Let me give you some examples. Buying fireworks for Diwali is a big thing in India. I was surprised to see many temporary outlets selling all kinds of fireworks. In and around Pune I observed a lot of open fields that were temporarily transformed into fireworks stalls. Despite the existence of special guards, the whole thing seemed very dangerous. The actual outlets were placed very close to each other, only bordered by a very narrow open lane. Above all: the actual storage of the fireworks was very ‘open’. When the shit does hit the fan, things could go horribly wrong. We were able to purchase a trunk full firework that would be illegal in any western country. This was enough to cause a lot of damage. After purchasing our fireworks, we were a bit hungry and drove to a nearby 5-star hotel for a western-style lunch. When we entered, something funny happened. The traditional car-inspection and luggage check-up at Indian 5-star hotels is not unique in the world. Whether you like it or not, it emphasizes the exclusive elements of the ‘fabricated luxury’. It feels as if you enter another world. However, the guards at the security gate didn’t say anything about our trunk full of explosives, no questions asked!

 

It was also during Diwali that I wanted to ship a package from Pune to Hyderabad. Wanting to deliver 200 Diwali-lights in only a few days, I approached a courier company to research the possibilities of shipping this by air. He came to my house and took the package with him for delivery. Unfortunately, he called me within a few hours to inform me that air-shipping was not possible. They had found out that there were little candles inside the lights and it’s ‘forbidden to ship candles by air’. I was a bit angry about this, because the guy should have come to my house to inspect the actual delivery prior to the actual pick-up. He didn’t. He only showed up to pick up the actual delivery, so there was no time anymore for a plan B. A few days later I took off myself for a business trip to Hyderabad and decided to carry the 30 boxes of Diwali-lights with a candle. And guess what happened at the security? Nothing happened; it was ok for me to take the flight. One last experience. I went outside for an early morning run during one of my stays in a well-known 5-star hotel. When I came back to the hotel, there was nobody at the door. So no security checks at all!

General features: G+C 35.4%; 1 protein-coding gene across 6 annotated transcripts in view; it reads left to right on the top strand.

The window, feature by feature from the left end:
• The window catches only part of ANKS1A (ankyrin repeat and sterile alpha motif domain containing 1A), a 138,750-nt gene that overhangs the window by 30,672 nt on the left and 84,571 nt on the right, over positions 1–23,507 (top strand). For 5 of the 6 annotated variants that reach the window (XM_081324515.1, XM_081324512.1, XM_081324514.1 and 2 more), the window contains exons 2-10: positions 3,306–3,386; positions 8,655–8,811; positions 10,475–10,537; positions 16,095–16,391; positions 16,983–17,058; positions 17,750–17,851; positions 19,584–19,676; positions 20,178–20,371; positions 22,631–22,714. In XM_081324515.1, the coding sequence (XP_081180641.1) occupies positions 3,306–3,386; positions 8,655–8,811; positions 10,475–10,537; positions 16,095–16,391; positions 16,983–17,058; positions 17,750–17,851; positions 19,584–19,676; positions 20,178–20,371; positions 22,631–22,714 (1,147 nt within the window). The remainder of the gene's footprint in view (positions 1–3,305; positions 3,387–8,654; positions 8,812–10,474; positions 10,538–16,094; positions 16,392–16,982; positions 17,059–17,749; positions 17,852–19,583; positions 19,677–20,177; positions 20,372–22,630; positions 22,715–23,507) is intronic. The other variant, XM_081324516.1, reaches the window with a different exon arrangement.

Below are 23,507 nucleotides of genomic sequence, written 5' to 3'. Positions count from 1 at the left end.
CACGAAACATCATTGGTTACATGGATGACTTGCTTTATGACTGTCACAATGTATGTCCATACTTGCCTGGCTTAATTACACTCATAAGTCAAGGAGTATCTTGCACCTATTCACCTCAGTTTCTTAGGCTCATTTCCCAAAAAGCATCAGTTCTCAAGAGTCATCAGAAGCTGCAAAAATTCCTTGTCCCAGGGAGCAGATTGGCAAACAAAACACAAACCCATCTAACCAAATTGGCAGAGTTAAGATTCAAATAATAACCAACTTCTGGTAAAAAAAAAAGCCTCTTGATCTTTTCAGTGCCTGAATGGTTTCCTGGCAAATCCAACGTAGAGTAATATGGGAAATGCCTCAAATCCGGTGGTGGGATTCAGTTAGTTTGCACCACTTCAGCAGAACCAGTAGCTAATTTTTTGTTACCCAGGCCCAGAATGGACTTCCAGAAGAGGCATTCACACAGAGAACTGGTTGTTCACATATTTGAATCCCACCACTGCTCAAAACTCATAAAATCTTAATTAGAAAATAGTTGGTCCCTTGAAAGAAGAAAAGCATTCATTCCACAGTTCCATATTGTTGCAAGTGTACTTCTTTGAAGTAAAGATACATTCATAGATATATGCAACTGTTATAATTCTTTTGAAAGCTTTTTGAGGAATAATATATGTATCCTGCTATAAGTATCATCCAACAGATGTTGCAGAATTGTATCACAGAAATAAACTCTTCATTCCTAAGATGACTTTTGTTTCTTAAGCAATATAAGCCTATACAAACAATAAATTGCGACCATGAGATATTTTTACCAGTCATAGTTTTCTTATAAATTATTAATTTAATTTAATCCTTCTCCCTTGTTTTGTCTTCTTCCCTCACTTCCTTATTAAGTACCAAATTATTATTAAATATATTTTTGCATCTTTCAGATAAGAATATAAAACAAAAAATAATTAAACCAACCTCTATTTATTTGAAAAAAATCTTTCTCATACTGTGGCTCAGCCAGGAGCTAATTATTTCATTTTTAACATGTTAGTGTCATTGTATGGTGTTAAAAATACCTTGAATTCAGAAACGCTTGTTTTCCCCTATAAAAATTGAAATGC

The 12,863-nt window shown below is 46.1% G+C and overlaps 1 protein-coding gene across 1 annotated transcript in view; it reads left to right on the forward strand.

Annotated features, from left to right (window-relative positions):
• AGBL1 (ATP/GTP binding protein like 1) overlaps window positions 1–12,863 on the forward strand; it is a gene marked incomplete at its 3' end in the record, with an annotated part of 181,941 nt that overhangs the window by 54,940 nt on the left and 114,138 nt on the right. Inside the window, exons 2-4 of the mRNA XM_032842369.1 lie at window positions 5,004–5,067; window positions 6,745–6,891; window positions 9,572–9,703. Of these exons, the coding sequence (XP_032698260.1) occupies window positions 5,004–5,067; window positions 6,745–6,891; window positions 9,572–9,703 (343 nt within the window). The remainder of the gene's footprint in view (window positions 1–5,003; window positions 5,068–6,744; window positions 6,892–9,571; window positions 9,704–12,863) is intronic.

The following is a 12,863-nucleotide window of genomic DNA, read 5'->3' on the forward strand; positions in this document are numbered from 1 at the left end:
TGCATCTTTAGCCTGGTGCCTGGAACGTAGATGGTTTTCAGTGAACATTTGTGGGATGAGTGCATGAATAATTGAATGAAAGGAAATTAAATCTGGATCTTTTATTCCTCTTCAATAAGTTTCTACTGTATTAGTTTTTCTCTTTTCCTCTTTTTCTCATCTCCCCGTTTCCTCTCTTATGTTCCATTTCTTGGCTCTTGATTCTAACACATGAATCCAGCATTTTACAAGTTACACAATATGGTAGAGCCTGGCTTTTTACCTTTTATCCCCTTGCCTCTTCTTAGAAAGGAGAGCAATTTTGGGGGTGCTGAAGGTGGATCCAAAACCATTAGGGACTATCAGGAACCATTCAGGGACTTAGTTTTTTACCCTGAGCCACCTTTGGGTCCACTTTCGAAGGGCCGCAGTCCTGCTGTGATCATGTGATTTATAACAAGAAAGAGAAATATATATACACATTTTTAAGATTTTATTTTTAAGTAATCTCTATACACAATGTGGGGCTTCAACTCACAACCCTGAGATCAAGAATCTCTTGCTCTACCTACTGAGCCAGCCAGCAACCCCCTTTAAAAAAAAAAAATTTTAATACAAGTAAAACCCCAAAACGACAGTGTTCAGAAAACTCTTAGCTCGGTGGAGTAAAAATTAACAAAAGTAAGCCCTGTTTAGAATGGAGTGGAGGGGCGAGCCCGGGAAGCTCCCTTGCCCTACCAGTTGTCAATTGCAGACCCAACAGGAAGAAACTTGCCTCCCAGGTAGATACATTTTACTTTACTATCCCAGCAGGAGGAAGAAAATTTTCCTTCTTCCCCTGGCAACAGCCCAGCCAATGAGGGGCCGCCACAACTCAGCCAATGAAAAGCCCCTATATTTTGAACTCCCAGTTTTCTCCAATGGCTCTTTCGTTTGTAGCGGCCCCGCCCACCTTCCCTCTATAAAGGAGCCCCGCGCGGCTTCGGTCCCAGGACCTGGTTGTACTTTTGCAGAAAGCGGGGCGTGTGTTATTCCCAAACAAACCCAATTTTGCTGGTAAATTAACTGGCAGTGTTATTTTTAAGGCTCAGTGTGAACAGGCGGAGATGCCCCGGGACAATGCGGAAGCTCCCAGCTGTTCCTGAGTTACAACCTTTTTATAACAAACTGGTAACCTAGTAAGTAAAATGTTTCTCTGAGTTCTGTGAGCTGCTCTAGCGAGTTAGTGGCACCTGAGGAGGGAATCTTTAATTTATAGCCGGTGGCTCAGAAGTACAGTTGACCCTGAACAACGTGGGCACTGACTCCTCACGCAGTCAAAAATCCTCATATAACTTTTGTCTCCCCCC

Let me be very clear: there is nothing wrong with the ‘theatrics. It’s a major achievement if people in malls feel safer! And having all those guards in place will definitely have an effect on potential criminals or terrorists, they will hopefully think twice before they act. My point is this: things could be improved if security guards got more responsibilities. Therefore, you need more education and better management. But it all starts with a fresh new mindset towards this topic. In India, security jobs are seen as the ‘lowest of the lowest’ jobs. If you haven’t finished your school, there is always the possibility to become a security officer. That’s wrong and needs to be repositioned. The job needs an upgrade, with better education, better people and better PR!

 

And one other thing: as a foreigner, I’m not treated equally by security officers. In fact, I often feel prioritized! And here’s my point: they treat me better than Indian Nationals. When I want to enter a new fancy society in my car? No questions asked, while my Indian friends are always questioned very heavily. I cannot describe it, but it feels as if the guards don’t dare to question me. They look up towards foreigners; at least that’s my experience.

For more wonderful stories about India, through an expat eye please visit Jasper’s personal blog: https://bustlingpune.com/